Spanish investigators clamp down on meat, shellfish fraud operations

Spanish authorities have uncovered the alleged fraudulent sale of meat products as part of two different actions.

The Guardia Civil ran two operations in Madrid and Salamanca, Spain. In the first action, named Operation SLICE, more than 63,000 containers of products were seized because some had labels that looked to have been modified.

Authorities arrested six people and investigated another two from seven food companies in the provinces of Madrid, Córdoba, Toledo and Badajoz. They are suspected of changing labeling and using false traceability of meat products to pretend they were Iberian.

Seized items were worth up to €967,000 ($1.19 million) and posed a risk to public health, because they were considered unfit for consumption, according to the Guardia Civil.

Labeling and documentation issues
The investigation began this past year when suspicious documentation was identified on products prepared for sale as Iberian in a warehouse in Córdoba. They were sent to a supermarket chain for sale nationwide, which was unaware of the product fraud.

In one of the supermarket chain’s logistics centers in Getafe, the sale of 5,768 packages of supposedly Iberian products was stopped. Officials discovered that in other storage facilities in Córdoba, Toledo, Barcelona, Seville, Málaga, Alicante, Almería, Cádiz, Zaragoza and Valladolid, containers also showed the same irregularities.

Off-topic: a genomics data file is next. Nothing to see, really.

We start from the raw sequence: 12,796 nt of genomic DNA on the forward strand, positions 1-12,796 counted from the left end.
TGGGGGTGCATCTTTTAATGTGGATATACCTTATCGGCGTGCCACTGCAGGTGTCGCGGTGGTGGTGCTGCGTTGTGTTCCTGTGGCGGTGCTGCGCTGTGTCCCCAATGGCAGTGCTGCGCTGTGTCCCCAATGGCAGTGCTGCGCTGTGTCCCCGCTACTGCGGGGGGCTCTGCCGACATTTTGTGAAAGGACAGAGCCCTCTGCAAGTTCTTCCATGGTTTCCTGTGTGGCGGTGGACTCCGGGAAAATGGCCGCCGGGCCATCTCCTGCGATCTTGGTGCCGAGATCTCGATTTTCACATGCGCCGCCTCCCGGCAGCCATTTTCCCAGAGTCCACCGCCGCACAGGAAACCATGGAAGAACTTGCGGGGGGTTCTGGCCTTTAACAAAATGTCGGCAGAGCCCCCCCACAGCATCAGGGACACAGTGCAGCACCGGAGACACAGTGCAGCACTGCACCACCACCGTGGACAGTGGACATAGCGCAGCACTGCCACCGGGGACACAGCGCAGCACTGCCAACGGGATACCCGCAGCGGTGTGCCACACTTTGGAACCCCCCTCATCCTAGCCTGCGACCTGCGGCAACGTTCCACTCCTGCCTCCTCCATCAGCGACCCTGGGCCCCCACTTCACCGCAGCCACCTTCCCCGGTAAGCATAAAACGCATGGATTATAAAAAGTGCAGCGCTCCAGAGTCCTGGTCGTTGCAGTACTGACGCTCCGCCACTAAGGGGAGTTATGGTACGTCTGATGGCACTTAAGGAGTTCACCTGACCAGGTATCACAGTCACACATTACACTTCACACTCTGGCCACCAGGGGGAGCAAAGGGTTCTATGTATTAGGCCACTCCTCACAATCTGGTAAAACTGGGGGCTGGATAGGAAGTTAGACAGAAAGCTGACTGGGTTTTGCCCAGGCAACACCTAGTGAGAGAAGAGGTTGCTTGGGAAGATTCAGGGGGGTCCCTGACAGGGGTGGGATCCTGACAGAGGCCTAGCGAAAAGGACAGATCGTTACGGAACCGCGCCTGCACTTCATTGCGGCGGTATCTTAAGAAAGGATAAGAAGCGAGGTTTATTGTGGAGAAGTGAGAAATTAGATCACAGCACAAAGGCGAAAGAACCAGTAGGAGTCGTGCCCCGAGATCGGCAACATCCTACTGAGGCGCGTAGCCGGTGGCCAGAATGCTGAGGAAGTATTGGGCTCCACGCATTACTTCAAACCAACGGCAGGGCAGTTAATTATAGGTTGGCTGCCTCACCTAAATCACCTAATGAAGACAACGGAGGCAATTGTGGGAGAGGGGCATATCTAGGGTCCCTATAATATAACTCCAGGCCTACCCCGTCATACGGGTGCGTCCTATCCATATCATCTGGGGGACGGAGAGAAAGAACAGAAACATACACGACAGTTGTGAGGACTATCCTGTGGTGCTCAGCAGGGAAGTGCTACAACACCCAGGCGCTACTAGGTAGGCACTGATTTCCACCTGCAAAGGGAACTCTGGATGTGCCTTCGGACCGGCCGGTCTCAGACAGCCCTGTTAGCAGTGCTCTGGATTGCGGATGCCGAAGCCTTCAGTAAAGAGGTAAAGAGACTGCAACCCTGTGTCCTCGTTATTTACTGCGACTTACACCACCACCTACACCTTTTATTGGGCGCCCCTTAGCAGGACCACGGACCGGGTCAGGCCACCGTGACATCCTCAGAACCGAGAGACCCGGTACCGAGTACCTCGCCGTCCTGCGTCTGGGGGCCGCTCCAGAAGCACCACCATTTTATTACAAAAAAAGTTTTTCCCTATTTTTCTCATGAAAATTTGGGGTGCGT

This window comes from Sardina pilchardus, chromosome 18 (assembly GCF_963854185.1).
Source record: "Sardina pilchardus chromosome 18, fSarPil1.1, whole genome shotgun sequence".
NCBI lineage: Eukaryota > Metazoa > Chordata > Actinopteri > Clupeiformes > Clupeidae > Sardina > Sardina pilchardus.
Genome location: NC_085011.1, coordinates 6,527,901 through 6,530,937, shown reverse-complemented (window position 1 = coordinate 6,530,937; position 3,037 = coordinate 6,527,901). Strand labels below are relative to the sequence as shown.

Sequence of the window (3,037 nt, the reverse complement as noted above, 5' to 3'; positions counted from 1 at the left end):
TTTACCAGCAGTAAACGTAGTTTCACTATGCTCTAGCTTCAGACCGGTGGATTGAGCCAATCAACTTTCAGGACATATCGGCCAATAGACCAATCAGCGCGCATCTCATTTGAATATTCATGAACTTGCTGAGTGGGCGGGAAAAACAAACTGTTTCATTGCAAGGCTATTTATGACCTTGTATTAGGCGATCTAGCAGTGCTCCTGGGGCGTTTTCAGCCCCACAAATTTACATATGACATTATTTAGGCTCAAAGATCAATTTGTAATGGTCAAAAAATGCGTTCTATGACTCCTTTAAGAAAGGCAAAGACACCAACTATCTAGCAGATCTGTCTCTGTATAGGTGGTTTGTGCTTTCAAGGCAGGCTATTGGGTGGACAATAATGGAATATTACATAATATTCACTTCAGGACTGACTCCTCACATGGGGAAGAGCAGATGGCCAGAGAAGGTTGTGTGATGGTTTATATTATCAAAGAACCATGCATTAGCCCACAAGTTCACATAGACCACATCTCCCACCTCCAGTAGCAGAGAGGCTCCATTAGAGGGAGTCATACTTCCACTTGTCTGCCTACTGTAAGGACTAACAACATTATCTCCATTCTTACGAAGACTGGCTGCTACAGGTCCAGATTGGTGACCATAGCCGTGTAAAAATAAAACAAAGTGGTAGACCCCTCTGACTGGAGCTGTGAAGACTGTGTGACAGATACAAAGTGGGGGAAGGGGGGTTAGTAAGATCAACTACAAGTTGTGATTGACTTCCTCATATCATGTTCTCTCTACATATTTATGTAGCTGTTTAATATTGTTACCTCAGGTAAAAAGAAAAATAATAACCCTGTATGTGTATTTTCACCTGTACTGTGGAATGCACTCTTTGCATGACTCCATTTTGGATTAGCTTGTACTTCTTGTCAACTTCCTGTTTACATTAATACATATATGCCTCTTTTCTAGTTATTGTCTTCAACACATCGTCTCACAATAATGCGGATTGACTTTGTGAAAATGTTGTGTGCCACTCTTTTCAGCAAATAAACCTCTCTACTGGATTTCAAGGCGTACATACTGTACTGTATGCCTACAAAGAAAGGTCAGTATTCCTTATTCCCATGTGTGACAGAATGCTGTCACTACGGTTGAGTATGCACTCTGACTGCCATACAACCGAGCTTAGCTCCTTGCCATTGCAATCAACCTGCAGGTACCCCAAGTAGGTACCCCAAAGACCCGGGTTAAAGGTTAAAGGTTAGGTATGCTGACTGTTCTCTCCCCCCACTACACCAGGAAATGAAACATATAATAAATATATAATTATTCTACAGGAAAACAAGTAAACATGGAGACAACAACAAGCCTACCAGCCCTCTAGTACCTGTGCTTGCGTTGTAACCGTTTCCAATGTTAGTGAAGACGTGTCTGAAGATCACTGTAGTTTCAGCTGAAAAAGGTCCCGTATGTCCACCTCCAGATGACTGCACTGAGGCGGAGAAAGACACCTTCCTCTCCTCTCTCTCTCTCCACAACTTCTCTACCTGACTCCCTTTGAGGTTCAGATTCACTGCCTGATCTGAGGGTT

In the other action, a company selling cured pork products, which had two physical stores in Jaén and a website for direct sale to the public was thought to be fraudulently selling products, especially hams.

Those responsible for the company, a man and a woman living in La Carolina in Jaén have been investigated for being behind the fraud.

The firm sold hams as 100 percent Bellota with the Guijuelo Protected Designation of Origin sign at a lower price than those legally marketed under that name and didn’t comply with the Iberian quality standard.

Labels with falsified logos of the Guijuelo Protected Designation of Origin and hams already labeled and ready for shipment were seized as traceability could not be proven.

Shady shellfish
The Guardia Civil was also involved in uncovering an international network that traded shellfish unfit for human consumption.

The bivalve-Tagus Clam operation, coordinated by Europol and Eurojust, led to eight people being arrested and seven companies being investigated.

In total, 1.5 tons of mainly Japanese clams, €120,000 ($147,000), 25 vehicles and 12 boats were among things confiscated by authorities.

Shellfish were said to have come from the Sado River but actually came from Tagus Estuary which is generally more contaminated. Clams were bought by Spanish treatment plants and then sold and exported to other countries of the European Union without having gone through the mandatory decontamination treatment.

Investigated companies operated in Spain, Portugal and Italy and all the clams came from poaching shellfish off the coast of Portugal.

At a Food Fraud Network meeting in May 2020, the European Commission said it was aware of irregularities in the movement of bivalve mollusks and called on countries to investigate.

An investigation into the trafficking of clams in December 2019 linked it to the food poisoning of at least 27 people in Spain. The clams were suspected of having been collected in non-authorized harvest areas in Portugal. Washing helped get rid of bacteria such as E. coli but did not eliminate viruses like norovirus and hepatitis A.

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